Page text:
Get more Mail & Guardian
Subscribe or Login

Zim Cabinet orders changes in indigenisation law

Zimbabwe’s Cabinet has ordered that a controversial equity law which forces foreign companies to cede a majority shareholding to local investors be amended, a minister said on Thursday.

“Cabinet has said the law should be aligned with the Constitution and we will soon be making the necessary adjustments,” Indigenisation Minister Francis Nhema told AFP.

The controversial 2007 indigenisation law orders that foreign firms hand a 51% shareholding to local partners.

Finance Minister Patrick Chinamasa on Wednesday told Parliament that Cabinet had decided that the law be changed to make it clearer and friendlier to investors.

“We want a win-win situation. We are aware that investors don’t come here for charity. They come to make money,” Chinamasa said. “Where investors come with their money equipment, we have never said we want a share of that money.”

In its original form, the law spooked investors amid a weakening economy and high unemployment levels. The indigenisation law has also been a source of conflict between President Robert Mugabe’s allies, with some maintaining a hardline stance while others opposed the measures.

Information Minister Jonathan Moyo earlier divulged some details of the planned changes to the indigenisation and empowerment policy. One of the aspects of the law is that it will allow foreign investors to recover their initial capital investment, a return on investment and operational costs before sharing profits, said Moyo.

Under the law, foreign owners of mines in Zimbabwe were given an ultimatum to surrender more than 50% of their shares and find local partners or risk nationalisation.

Mugabe said that the law, which followed controversial land reforms launched two-and-half decades ago, was meant to reverse imbalances which resulted from colonialism.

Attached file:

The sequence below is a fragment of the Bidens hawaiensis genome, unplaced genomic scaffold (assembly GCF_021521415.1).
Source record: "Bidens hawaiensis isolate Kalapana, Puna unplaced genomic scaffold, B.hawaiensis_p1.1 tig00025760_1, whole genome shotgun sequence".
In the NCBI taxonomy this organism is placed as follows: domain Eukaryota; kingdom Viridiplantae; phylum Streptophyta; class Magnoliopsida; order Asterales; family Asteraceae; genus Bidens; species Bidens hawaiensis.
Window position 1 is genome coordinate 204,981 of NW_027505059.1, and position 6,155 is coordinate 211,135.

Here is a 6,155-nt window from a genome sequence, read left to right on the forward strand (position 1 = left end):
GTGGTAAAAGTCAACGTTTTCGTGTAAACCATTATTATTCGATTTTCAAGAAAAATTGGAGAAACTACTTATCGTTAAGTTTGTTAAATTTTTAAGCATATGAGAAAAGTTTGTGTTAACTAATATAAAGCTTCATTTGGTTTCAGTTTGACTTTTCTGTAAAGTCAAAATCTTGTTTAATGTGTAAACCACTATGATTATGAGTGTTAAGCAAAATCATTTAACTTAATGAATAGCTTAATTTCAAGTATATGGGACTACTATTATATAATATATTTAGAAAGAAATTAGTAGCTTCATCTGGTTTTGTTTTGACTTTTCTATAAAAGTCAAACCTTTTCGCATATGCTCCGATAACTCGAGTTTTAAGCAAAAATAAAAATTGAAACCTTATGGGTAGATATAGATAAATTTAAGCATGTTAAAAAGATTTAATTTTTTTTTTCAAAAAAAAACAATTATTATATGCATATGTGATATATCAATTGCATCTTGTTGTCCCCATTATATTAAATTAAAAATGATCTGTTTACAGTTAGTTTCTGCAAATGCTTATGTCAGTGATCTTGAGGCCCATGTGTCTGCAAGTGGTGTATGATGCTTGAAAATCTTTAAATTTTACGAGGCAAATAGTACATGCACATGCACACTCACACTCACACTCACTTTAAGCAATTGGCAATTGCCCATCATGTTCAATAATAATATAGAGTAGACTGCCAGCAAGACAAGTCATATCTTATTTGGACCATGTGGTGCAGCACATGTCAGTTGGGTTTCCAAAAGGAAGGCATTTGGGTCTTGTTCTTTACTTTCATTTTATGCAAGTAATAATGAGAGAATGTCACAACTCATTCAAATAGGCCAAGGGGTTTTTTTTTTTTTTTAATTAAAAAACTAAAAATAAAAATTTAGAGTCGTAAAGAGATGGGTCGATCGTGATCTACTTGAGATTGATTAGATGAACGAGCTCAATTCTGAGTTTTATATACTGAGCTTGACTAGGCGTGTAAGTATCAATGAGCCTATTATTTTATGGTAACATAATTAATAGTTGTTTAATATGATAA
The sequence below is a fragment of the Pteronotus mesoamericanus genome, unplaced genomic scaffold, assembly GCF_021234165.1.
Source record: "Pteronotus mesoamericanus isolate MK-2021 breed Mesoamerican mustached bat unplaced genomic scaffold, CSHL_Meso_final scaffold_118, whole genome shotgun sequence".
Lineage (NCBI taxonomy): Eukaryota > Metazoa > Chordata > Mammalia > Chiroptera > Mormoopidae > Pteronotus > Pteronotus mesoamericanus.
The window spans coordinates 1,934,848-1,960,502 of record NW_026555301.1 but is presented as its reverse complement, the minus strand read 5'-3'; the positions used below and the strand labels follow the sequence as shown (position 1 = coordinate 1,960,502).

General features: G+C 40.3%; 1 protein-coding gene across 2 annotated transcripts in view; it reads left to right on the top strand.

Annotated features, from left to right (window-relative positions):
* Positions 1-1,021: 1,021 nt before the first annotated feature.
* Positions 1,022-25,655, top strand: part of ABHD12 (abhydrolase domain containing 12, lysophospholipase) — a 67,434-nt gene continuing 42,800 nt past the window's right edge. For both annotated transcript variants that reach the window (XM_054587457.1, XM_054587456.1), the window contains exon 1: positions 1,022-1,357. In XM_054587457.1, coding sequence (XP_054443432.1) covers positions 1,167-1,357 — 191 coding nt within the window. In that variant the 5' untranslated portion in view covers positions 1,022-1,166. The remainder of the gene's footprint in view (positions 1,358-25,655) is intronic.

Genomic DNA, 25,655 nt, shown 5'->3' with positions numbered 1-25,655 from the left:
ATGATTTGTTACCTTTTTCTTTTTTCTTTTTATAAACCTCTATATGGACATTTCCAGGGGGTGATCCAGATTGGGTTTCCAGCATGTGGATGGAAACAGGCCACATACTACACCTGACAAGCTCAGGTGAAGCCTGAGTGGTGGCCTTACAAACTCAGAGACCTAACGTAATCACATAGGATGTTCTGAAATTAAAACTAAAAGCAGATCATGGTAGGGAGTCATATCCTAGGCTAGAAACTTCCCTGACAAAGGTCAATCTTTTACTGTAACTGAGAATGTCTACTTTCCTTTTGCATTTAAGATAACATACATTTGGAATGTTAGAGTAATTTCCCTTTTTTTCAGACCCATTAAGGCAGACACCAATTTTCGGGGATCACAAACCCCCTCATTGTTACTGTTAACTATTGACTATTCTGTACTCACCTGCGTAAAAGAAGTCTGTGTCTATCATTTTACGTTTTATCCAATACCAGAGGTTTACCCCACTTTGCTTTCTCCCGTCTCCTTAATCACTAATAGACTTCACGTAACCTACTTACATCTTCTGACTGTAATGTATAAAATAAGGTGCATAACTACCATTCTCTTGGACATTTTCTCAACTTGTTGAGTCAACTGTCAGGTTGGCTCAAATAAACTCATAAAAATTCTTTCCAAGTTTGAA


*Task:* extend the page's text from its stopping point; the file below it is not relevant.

But critics, including opposition leader Morgan Tsvangirai, have been adamant that the law would enrich Mugabe’s allies and scare away foreign investors.

Tsvangirai’s Movement for Democratic Change (MDC) dismissed the planned policy changes as unclear and it doubted the government’s political will to improve the investment climate. “The MDC categorically dismisses the purported policy shift as a case of too little too late,” said Tapiwa Mashakada, the party’s acting secretary general.

“We see this move as mere posturing.”

“All current efforts by the Zanu-PF government to hoodwink investors will come to naught until the government seriously addresses the perceptions and realities around the sovereign risk of the country and the security of investments,” said Mashakada.

A new Constitution came into effect in March last year. – AFP

Subscribe for R500/year

Thanks for enjoying the Mail & Guardian, we’re proud of our 36 year history, throughout which we have delivered to readers the most important, unbiased stories in South Africa. Good journalism costs, though, and right from our very first edition we’ve relied on reader subscriptions to protect our independence.

Digital subscribers get access to all of our award-winning journalism, including premium features, as well as exclusive events, newsletters, webinars and the cryptic crossword. Click here to find out how to join them and get a 57% discount in your first year.

Related stories

WELCOME TO YOUR M&G

If you’re reading this, you clearly have great taste

If you haven’t already, you can subscribe to the Mail & Guardian for less than the cost of a cup of coffee a week, and get more great reads.

Already a subscriber? Sign in here

Advertising

Subscribers only

Mabuza’s Russian jaunts and the slippery consequences of medical tourism

For more than five years the deputy president has remained steadfast in his right to travel abroad to receive medical treatment

Zondo commission: 10 unanswered questions

Zuma went to jail rather than testify. Some who did told blatant lies. Who decided Cabinet appointments and how much money was carried out of Saxonwold?

More top stories

Ugandan teachers turn to coffin-making after schools close

The Covid-19 pandemic resulted in the country’s schools closing and teachers being left without jobs

Mabuza’s Russian jaunts and the slippery consequences of medical tourism

For more than five years the deputy president has remained steadfast in his right to travel abroad to receive medical treatment

A new book asks the timeless question: ‘Can We Be...

Ziyanda Stuurman’s new book critiques the South African police and their role in society

‘These people are barbarians’: Police torture in Southern Africa

In Botswana, South Africa and Zimbabwe torture is used to extract information, elicit confessions, punish or sometimes for sadistic reasons
Advertising

press releases

Loading latest Press Releases…
×